In an era of increasing pervasiveness of American content, it can come as no surprise that the distinctly Australian argot of 15 years ago is rapidly disappearing. "Ketchup" is now as acceptable as "sauce", "napkin" is preferred over "serviette", "apartments" are rented instead of "flats" and the popularity of the movie Kick-Ass has put paid to the UK-Aussie tradition of using an "r-s-e" ending instead. If this keeps up, we'll soon be putting tires on our cars, and our kids will be kissing mommy goodnight after donning pajamas for bed; many already are.
I mention this because it is increasingly clear this week that a similar trend is driving our telecommunications environment. Australian linguistics may have tended towards our British and continental ancestry in the past, but, judging by the terms of the new Communications Alliance code of practice, it appears that we are looking to the US, and not Europe, for guidance on how ISPs should function in the future.
We pledge allegiance to the copyright holders of America: Australia's ISP industry is veering away from the pro-privacy sensibilities of our European roots. (Screenshot by David Braue/ZDNet Australia)
Launched just days before Hollywood lobby group AFACT starts yet another attempt to get the courts to accept its arguments against iiNet, the code of practice is both curiously timed and curiously structured. Here, after all, are guidelines that formalise the long-muddy practice of enforcing copyright downloading by Australian customers; it will not disconnect customers, as is possible under New Zealand's hated three-strikes law, but it will position ISPs as moles for the (largely American) content industry, by having them as intermediaries that have to notify AFACT and its ilk when a consumer appears to be an unrepentant downloader.
It may be nice to see the industry formalise some steps to avoid a repeat of the iiNet fiasco, but the current policy leaves many questions unanswered.
For example, it allows customers to appeal notices if they believe they have been issued in error — but how exactly is this to be done? Are customers now expected to log all their online activity as a pre-emptive strike against potential copyright action? In a he-said, she-said case, whose view would prevail? And will this encourage heavy illegal downloaders to leave open Wi-Fi access to their home networks so they can, if caught, claim that they had been the victim of a drive-by pirate?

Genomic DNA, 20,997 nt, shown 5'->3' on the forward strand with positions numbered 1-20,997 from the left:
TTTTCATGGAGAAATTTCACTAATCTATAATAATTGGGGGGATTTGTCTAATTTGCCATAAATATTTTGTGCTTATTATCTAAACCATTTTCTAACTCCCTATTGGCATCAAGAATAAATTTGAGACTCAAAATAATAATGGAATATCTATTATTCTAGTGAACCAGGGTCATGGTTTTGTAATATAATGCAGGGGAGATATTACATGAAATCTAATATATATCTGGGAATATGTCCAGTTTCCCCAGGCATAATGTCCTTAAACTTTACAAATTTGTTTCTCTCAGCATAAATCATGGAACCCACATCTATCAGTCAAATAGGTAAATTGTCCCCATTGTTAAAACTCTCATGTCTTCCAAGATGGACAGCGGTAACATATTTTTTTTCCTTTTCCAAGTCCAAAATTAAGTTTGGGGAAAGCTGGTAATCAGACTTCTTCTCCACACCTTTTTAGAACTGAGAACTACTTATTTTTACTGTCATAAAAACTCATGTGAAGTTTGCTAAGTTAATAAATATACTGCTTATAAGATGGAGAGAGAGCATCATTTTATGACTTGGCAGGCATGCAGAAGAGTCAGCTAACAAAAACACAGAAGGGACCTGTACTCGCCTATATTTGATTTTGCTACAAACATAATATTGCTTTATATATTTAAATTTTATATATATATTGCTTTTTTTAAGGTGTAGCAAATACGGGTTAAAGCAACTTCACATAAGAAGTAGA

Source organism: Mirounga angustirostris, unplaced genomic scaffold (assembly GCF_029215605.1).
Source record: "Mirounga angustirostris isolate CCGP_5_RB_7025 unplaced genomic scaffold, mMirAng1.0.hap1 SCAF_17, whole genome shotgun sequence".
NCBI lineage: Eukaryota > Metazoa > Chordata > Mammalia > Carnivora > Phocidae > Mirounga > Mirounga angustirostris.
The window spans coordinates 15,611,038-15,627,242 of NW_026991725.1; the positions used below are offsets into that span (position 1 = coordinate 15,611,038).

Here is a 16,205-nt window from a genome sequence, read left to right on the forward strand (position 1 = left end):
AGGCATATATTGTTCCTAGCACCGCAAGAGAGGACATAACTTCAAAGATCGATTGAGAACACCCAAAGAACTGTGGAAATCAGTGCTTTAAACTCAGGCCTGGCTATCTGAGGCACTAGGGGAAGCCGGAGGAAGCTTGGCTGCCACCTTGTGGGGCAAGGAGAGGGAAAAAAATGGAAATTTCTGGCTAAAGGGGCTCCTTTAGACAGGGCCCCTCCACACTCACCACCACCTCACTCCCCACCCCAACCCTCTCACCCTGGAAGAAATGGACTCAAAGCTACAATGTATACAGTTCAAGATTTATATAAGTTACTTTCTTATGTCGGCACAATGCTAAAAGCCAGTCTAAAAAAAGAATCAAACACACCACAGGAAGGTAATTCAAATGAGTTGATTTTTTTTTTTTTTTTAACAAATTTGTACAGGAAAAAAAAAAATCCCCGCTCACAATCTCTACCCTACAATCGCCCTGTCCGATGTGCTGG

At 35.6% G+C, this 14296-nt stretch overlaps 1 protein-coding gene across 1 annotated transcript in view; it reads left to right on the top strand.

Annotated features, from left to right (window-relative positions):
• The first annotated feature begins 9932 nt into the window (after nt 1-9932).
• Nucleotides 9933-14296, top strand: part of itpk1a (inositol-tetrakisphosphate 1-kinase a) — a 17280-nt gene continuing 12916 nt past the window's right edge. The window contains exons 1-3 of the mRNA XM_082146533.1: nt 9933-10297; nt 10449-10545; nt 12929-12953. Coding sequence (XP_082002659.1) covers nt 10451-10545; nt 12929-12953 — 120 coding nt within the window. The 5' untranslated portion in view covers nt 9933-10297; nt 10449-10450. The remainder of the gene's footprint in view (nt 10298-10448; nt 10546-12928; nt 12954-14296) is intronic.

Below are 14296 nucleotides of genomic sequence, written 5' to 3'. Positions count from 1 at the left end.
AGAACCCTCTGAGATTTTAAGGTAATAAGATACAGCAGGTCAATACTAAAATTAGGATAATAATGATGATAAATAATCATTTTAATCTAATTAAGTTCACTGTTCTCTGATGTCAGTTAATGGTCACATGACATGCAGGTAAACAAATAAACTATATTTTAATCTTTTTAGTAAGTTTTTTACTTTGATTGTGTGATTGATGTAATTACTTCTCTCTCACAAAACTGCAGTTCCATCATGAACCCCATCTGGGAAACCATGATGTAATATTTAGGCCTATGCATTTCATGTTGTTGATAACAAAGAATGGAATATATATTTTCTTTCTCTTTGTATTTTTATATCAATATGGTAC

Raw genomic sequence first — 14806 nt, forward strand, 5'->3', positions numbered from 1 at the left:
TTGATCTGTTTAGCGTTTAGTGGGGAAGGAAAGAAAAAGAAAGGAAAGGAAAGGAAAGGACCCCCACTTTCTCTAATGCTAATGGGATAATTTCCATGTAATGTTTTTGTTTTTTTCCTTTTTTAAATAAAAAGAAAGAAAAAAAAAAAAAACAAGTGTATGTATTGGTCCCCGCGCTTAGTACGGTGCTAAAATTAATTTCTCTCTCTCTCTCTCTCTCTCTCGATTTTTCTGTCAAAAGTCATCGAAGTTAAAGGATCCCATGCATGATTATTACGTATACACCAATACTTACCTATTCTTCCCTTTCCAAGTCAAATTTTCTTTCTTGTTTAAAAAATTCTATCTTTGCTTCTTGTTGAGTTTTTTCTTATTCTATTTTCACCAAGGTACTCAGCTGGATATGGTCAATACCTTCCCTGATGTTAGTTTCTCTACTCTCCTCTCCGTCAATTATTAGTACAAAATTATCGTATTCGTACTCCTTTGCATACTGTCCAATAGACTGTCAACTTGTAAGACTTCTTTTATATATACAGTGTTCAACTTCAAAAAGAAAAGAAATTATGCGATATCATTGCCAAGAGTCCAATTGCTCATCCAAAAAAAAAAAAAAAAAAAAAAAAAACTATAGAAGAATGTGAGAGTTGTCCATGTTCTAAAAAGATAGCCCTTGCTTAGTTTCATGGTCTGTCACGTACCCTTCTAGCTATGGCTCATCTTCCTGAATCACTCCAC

Then there's the whole idea of deciding which activities may infringe copyright. This is such a broad term that it's silly to expect ISPs — that are already working all hands on deck to keep our internet services ticking over and provide service to customers — to become instant authorities on what is and is not copyright infringement. They will simply be taking AFACT's word for it.
It may be nice to see the industry formalise some steps ... but the current policy leaves many questions unanswered. Are customers now expected to log all their online activity as a pre-emptive strike against potential copyright action?
Even the notification process is riddled with problems. Notifications, for example, will include the name of the copyrighted work involved, and the time it was alleged to have been downloaded. But this puts a lot of faith in the integrity of pirates' naming systems; it's easy for determined pirates to get around by simply changing the actual download links of the files they offer.
Consider: if a knowingly infringing consumer clicks on a link called "Breaking Dawn.avi", but actually downloads a screener of Midnight in Paris, has the copyright of Breaking Dawn been violated? How would the law handle this? Presumably, an infringement notice alleging the download of Breaking Dawn would be factually incorrect; can the ISP be reasonably expected to filter all BitTorrent traffic, cache and watch it, as well to ensure the integrity of any later breach notifications?